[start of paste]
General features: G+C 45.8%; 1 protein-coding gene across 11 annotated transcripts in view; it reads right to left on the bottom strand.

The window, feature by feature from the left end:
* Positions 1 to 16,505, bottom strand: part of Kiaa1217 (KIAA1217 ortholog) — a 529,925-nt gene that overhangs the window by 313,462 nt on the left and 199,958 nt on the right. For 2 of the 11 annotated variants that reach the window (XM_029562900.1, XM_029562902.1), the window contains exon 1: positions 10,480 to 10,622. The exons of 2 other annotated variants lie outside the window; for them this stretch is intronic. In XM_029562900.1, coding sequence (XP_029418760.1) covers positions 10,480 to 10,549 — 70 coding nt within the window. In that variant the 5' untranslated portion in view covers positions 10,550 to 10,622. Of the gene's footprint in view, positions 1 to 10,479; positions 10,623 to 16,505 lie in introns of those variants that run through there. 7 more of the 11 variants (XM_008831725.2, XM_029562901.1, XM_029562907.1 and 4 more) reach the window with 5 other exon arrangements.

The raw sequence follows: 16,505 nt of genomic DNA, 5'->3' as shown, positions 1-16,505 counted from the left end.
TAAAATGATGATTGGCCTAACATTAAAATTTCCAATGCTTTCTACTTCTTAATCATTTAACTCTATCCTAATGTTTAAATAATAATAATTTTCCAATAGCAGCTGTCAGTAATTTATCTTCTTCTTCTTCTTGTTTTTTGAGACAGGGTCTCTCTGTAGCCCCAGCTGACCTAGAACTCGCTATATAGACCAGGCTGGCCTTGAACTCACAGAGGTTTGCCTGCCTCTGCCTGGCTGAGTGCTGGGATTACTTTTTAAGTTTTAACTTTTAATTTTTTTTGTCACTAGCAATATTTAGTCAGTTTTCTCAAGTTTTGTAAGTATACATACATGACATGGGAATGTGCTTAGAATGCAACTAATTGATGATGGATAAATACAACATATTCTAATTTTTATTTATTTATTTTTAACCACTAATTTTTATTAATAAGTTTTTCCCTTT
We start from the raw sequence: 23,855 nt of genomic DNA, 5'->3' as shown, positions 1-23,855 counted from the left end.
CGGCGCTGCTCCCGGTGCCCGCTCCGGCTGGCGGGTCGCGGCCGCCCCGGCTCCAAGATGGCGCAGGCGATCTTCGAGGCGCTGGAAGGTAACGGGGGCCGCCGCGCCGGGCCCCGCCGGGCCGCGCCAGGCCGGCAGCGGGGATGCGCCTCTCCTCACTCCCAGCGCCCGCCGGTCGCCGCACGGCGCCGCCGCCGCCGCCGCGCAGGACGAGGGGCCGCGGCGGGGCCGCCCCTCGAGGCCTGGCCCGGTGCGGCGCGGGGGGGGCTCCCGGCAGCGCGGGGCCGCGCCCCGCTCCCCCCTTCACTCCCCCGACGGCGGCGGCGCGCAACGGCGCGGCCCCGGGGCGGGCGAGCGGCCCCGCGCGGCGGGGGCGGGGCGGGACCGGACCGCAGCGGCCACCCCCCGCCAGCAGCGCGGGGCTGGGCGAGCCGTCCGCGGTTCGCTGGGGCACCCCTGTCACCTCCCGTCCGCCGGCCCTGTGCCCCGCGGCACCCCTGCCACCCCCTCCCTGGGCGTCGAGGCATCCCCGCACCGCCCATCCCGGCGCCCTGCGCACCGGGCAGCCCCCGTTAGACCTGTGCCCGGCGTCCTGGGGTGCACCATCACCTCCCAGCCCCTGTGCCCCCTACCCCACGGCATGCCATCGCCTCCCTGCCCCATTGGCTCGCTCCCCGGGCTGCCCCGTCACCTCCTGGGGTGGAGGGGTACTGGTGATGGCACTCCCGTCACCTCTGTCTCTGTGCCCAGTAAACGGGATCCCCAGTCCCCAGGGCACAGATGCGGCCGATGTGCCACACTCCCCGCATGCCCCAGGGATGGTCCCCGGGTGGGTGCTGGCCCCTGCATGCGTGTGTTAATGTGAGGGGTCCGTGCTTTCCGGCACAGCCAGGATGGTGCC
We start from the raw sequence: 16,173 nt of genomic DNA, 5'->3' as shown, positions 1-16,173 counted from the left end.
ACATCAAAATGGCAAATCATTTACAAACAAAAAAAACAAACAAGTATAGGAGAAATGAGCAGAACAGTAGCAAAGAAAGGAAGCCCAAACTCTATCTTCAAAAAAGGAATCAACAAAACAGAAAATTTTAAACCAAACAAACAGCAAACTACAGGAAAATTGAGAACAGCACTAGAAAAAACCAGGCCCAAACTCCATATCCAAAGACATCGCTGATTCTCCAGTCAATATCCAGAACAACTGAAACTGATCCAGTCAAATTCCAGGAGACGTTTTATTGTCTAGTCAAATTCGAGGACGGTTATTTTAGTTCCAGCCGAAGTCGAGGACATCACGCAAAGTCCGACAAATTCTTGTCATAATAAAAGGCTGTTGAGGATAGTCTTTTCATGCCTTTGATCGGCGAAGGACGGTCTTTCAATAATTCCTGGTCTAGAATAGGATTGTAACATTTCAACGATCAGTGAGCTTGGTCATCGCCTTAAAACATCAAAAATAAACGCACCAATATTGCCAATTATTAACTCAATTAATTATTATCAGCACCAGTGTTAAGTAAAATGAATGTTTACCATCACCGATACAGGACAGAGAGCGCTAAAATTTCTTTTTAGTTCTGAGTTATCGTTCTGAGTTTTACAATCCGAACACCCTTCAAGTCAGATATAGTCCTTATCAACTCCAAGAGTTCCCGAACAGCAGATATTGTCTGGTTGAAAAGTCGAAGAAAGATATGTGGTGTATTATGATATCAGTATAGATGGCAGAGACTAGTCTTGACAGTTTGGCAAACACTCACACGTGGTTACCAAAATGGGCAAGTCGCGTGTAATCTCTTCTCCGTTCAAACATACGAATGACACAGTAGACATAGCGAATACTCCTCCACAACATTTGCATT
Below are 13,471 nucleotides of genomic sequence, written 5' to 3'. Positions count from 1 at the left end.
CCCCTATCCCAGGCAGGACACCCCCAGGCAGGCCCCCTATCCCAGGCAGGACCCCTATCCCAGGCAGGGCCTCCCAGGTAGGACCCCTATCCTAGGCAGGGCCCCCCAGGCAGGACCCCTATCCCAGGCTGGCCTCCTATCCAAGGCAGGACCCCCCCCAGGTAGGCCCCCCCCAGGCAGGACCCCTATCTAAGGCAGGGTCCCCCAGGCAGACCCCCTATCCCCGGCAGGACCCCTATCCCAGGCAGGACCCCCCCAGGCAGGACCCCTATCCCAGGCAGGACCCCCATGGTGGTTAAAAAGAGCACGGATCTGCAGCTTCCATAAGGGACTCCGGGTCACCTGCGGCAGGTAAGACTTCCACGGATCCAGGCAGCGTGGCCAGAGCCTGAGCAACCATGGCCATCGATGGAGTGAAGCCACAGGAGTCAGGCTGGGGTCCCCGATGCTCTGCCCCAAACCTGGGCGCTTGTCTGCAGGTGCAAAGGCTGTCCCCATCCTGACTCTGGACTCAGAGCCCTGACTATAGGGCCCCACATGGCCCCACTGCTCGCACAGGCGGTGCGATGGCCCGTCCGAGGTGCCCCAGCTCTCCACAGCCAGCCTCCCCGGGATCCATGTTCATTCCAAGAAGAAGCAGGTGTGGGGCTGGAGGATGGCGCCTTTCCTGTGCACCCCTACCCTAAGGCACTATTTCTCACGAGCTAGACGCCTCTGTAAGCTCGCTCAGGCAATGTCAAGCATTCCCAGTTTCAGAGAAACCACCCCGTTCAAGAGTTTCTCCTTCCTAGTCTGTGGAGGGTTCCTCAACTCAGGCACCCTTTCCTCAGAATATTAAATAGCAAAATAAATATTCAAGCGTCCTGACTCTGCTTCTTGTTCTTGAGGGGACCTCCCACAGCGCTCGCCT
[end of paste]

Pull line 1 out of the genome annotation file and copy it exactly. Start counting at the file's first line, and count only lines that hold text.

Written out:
General features: G+C 45.8%; 1 protein-coding gene across 11 annotated transcripts in view; it reads right to left on the bottom strand.